Krishna teaches the worldview of being in the world but not of the world. To act one must, as a householder, father, in working life etc., but do not think for a second that this world is all there is. Krishna shows his friend Arjuna how life starts, grows and stops, how generations follow one by one through life and death, and that the questions of meaning in life, man’s place in the universe, love and honour, duty and dharma, will always be there. To do one’s duty is to do the needful, as the colonial Indian English expression has it, with compassion. Only needs will be an animal life, but only compassion will get similarly wasted.

But how does we know what to do ? What is our duty ? Fairly easy in India where the warrior caste fights and the priests chant, as the impression could be from reading the Mahabharata. But even there people have choices. Duty can be also thought in a more universal sense, which runs alongside the sense from caste divisions and traditions. Noteworthy is the beautiful Drupadi who is shared by five husbands. Some characters also change sexes which make even questions of what men and women must do extraordinary. The toughest warrior of the victorious Pandava brothers, Arjuna, teaches dance and music to the court ladies when he is disguised as an eunuch. In the battlefield he is at first the most hesitant though having all sorts of magical powers and weapons.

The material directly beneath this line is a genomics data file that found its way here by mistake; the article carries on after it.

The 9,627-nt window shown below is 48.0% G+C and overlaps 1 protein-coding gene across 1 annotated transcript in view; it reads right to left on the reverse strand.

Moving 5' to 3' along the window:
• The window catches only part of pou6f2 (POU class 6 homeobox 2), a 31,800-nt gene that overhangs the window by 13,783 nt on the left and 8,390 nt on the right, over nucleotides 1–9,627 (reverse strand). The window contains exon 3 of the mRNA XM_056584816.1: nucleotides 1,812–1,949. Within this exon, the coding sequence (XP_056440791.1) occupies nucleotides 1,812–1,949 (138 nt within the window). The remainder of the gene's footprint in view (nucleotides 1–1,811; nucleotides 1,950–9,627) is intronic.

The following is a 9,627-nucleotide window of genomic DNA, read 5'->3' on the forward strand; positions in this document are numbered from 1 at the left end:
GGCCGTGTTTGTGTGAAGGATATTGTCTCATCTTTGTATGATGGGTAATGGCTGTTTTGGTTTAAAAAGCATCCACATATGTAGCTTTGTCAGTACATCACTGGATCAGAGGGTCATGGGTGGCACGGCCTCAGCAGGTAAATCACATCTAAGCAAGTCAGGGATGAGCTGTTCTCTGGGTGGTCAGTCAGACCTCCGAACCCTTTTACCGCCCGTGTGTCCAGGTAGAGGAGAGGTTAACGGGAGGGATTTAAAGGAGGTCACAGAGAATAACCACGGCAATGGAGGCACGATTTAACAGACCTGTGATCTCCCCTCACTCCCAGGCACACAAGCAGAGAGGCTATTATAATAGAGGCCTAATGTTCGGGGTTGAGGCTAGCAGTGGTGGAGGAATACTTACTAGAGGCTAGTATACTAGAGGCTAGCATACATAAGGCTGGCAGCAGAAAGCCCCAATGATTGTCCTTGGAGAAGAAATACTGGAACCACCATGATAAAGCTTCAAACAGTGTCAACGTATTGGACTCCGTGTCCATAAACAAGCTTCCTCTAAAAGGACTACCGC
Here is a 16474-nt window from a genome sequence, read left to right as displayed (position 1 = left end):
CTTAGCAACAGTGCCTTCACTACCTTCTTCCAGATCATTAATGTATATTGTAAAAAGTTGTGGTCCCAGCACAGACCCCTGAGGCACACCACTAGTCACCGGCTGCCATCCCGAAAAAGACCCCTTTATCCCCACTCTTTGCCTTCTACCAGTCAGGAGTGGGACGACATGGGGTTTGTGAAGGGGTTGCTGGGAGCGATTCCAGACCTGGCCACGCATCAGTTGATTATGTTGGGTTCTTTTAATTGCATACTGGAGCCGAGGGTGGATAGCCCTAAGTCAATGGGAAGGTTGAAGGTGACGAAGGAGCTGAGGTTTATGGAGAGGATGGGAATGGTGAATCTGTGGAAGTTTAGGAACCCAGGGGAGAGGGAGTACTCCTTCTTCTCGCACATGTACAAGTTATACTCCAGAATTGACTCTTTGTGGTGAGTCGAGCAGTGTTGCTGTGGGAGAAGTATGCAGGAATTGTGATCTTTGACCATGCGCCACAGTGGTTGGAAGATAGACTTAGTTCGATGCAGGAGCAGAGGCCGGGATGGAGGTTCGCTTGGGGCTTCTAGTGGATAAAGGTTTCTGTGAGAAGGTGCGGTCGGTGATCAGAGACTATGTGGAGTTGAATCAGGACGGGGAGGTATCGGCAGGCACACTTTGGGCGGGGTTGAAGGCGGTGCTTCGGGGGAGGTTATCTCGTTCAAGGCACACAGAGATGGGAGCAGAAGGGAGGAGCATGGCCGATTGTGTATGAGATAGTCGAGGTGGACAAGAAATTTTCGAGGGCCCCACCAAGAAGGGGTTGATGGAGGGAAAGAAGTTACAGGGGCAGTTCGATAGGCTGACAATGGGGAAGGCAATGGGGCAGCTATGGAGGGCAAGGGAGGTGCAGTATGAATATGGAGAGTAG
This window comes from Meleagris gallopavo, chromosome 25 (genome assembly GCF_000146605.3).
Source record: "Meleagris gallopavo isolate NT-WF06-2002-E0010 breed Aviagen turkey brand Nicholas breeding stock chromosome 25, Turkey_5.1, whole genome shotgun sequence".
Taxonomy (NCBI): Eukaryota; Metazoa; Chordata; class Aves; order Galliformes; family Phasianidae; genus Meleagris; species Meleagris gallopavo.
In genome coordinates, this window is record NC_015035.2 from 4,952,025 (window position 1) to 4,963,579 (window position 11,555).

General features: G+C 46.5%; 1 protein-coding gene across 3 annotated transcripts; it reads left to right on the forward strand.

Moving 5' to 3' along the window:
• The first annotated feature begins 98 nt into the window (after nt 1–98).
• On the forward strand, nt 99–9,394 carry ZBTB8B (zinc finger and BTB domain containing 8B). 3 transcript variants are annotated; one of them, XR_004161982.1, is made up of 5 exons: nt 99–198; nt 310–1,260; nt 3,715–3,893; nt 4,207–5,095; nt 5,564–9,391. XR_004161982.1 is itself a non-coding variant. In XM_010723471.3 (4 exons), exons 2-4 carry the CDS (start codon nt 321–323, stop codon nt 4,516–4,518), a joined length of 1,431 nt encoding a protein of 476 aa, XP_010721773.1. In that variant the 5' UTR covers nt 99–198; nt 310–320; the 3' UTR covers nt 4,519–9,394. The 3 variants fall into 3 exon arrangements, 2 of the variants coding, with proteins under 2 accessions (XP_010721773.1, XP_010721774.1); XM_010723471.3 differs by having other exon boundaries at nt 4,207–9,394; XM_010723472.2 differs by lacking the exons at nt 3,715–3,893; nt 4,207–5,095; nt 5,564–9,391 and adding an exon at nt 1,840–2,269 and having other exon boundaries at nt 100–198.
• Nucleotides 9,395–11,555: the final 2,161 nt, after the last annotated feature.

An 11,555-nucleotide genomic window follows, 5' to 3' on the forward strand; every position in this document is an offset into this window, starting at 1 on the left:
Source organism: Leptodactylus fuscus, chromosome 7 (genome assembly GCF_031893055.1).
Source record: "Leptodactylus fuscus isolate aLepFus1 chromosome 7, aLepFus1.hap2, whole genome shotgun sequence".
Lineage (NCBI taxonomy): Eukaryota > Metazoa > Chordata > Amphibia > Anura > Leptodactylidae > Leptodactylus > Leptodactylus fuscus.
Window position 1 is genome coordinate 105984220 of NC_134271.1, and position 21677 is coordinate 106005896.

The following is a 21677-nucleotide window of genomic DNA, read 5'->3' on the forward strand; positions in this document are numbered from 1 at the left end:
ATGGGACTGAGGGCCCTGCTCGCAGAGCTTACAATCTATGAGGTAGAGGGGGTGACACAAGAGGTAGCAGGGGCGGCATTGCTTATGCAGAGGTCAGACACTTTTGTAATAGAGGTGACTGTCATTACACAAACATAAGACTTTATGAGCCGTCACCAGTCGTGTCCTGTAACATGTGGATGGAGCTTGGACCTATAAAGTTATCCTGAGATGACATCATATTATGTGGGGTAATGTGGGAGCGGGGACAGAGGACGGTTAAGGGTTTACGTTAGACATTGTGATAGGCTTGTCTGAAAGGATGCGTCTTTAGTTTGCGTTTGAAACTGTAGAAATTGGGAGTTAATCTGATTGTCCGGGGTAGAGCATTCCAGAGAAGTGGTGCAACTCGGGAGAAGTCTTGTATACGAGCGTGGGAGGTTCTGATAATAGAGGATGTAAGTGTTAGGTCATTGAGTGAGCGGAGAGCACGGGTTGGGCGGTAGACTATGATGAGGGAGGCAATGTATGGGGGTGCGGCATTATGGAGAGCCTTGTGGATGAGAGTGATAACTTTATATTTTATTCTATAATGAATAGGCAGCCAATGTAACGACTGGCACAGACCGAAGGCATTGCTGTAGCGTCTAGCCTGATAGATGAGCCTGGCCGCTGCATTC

Duty implies virtues, which in the Indian epic is what most characters strive for but few accomplish. Even the saintly Yudhishthria tells a kind of lie, concealing the truth of who has dies by mixing same name for an enemy’s son and an elephant. He is remorseful of this but appears still more holy than Lord Krishna who uses tricks to win and never excuses himself. He refers instead to a reasoning of means-to-ends that any business executive would appreciate.  For me as for Gurcharan Das, Krishna is not the main heroic character to follow but the anti-hero Yudhishthria.